October Climate Briefing: Teetering on La Niña
Read our ENSO Essentials & Impacts pages for more about El Niño.
Tony Barnston provides an overview of the briefing
Sea-surface temperatures in the area of the central equatorial Pacific Ocean that define El Niño and La Niña events, called the Nino3.4 region, are slightly cooler than those in the weeks leading up to last month’s briefing. Since July, weekly sea-surface temperature anomalies have been around the -0.5º threshold used to define La Niña (see below images).
Although these sea-surface temperatures might seem to indicate a borderline La Niña event, the dual nature of La Niña events requires both the ocean and atmosphere to participate. While sea-surface temperatures should be cooler than normal, trade winds in the same area should be stronger than normal during a La Niña event. Since mid-September, trade winds in the western portion of the equatorial Pacific have picked up some, but the lack of basin-wide enhanced trade winds is still the component keeping the La Niña event from fully developing.
In June, the National Oceanic and Atmospheric Administration’s Climate Prediction Center issued a La Niña watch in anticipation of likely La Niña conditions. That watch was cancelled last month, when scientists thought it was less likely that a La Niña event would fully develop. But, since the middle of last month, indicators of La Niña-like sea-surface temperatures and trade winds again started to look more promising, and NOAA re-issued the watch. More details from NOAA’s ENSO blog.
For a La Niña event to officially be classified as such in the record books, NOAA requires five consecutive 3-month Nino3.4 averages of -0.5ºC or cooler. The July-August-September period came in at -0.5º, so a La Niña will technically occur if the next four seasonal periods are at least as cool, beginning with the August-September-October period that will end soon.
As we reported last month, some La Niña impacts are expected to occur regardless of whether a La Niña is officially declared; the -0.5ºC threshold is a guideline for impacts, but not an absolute.
To predict El Niño, computers model the SSTs in the Nino3.4 region over the next several months. The graph in the first image of the gallery shows the outputs of these models, some of which use equations based on our physical understanding of the system (called dynamical models), and some of which use statistics, based on the long record of historical observations.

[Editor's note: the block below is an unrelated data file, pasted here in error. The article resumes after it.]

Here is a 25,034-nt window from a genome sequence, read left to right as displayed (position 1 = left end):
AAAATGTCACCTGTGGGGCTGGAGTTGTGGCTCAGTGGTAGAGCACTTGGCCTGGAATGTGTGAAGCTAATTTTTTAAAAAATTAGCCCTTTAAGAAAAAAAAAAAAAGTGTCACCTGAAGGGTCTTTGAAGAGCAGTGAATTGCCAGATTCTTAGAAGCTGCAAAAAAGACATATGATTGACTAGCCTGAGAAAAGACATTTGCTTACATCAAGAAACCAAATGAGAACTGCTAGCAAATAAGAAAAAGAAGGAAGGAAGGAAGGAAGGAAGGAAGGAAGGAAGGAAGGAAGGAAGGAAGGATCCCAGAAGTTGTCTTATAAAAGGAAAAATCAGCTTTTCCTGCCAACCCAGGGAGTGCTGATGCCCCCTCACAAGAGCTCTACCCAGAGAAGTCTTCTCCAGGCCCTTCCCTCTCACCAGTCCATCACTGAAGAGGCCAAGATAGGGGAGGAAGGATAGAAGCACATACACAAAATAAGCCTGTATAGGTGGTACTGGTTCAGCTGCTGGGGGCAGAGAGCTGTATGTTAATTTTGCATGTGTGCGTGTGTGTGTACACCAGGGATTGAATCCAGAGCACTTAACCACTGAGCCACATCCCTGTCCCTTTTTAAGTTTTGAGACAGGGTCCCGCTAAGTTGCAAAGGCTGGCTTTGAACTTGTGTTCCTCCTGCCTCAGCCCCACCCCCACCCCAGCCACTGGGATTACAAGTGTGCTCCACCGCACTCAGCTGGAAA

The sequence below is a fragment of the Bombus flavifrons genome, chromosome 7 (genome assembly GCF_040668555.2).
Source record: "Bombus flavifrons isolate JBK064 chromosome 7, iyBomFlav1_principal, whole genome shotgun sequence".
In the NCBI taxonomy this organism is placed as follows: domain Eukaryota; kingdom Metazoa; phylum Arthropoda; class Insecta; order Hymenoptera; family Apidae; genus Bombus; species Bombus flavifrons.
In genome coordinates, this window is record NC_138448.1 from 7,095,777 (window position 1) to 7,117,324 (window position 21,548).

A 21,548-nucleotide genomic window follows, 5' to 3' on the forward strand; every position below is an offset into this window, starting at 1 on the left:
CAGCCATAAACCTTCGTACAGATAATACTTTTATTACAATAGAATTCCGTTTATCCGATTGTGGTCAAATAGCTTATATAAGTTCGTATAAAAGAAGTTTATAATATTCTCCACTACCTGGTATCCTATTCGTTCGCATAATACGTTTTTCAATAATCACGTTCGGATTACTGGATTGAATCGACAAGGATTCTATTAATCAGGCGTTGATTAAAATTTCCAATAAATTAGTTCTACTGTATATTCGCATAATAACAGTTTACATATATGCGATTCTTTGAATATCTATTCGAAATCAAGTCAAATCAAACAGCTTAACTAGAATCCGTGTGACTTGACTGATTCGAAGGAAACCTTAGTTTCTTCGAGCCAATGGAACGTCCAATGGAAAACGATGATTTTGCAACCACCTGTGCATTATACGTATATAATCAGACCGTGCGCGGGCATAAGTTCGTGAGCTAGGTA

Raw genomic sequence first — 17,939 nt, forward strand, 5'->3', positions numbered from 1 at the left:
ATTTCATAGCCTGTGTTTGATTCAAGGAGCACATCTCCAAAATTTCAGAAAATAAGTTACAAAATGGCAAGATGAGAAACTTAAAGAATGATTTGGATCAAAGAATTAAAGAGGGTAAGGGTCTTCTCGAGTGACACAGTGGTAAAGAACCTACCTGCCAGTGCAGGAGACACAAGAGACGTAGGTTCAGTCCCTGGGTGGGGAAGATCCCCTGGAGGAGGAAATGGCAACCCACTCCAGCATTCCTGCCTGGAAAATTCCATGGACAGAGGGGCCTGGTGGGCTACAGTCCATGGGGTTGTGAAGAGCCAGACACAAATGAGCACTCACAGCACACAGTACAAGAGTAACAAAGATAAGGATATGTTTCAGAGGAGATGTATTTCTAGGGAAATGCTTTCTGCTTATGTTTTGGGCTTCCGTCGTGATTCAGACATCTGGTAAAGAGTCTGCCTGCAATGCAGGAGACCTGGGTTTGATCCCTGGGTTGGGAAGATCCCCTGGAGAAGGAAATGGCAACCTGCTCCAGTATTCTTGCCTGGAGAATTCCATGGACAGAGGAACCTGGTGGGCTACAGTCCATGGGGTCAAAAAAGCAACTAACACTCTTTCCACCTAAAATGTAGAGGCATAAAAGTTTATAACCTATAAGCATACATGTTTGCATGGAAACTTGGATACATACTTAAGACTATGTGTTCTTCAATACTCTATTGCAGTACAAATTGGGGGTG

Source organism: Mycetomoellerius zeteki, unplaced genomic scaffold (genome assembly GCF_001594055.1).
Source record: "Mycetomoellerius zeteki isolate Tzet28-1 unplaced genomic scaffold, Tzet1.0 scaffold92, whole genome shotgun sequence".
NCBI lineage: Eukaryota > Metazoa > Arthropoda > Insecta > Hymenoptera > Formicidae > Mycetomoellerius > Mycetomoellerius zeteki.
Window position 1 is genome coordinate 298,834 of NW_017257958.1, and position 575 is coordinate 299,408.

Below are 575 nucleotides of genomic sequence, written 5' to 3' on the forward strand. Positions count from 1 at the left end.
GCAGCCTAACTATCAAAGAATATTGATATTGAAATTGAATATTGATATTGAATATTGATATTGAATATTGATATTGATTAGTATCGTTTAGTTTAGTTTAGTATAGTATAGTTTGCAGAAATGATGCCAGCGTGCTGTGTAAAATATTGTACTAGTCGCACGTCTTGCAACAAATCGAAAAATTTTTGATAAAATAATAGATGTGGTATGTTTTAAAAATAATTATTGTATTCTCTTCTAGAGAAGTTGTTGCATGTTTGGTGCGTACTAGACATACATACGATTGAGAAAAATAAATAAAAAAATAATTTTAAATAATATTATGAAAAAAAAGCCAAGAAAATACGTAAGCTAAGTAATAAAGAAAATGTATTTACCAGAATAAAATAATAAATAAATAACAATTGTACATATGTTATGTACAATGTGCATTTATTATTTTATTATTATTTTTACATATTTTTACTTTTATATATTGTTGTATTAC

The mean of the statistical models calls for SST conditions to gradually warm, reaching 0ºC in the March-April-May season. The mean of the dynamical models runs in parallel to the statistical models but about 0.25ºC cooler. All of the models follow this slow, overall warming trend, and the spread of the models is in the 1 to 1.5ºC range for most of the forecast period.
Based on these model outputs, chances for La Niña development in the current October-November-December 2016 are between 55% and 60%, up just a few points from last month’s model-based forecast. Odds for La Niña quickly decline in the following seasons, with neutral conditions dominating in the new year (see third graph in gallery above).
The probabilistic forecast issued by CPC and IRI in early October shows higher odds for La Niña conditions. This early-October forecast uses human judgement in addition to model output, while the mid-October forecast relies solely on model output.
Effects of El Niño on global seasonal forecasts
Each month, IRI issues seasonal climate forecasts for the entire globe. These forecasts take into account the latest sea-surface temperature projections and indicate which areas are more likely to see above- or below-normal temperatures and rainfall.
For the upcoming November-January period, the forecast shows moderate likelihood of drier-than-normal conditions over the southeastern United States, southeast South America and parts of eastern Asia (first image in gallery above, click to enlarge). There is also some likelihood of drier-than-normal conditions in eastern equatorial Africa, central southwest Asia, and central Australia.
The November-January forecast also shows a strong chance of above-average precipitation in some areas of Indonesia and the Philippines. Other regions with an elevated chance of above-average precipitation include northern South America, southern Africa and the northwestern United States.
El Niño in context: Resource page on climate variability
The impacts listed above are specifically for the November-January season. For later seasons, see forecast maps in the image gallery and on our seasonal forecast page.
Learn more about La Niña on our ENSO resources page, and sign up here to get notified when the next forecast is issued. In the meantime, check out #IRIforecast or use #ENSOQandA on Twitter to ask your La Niña questions.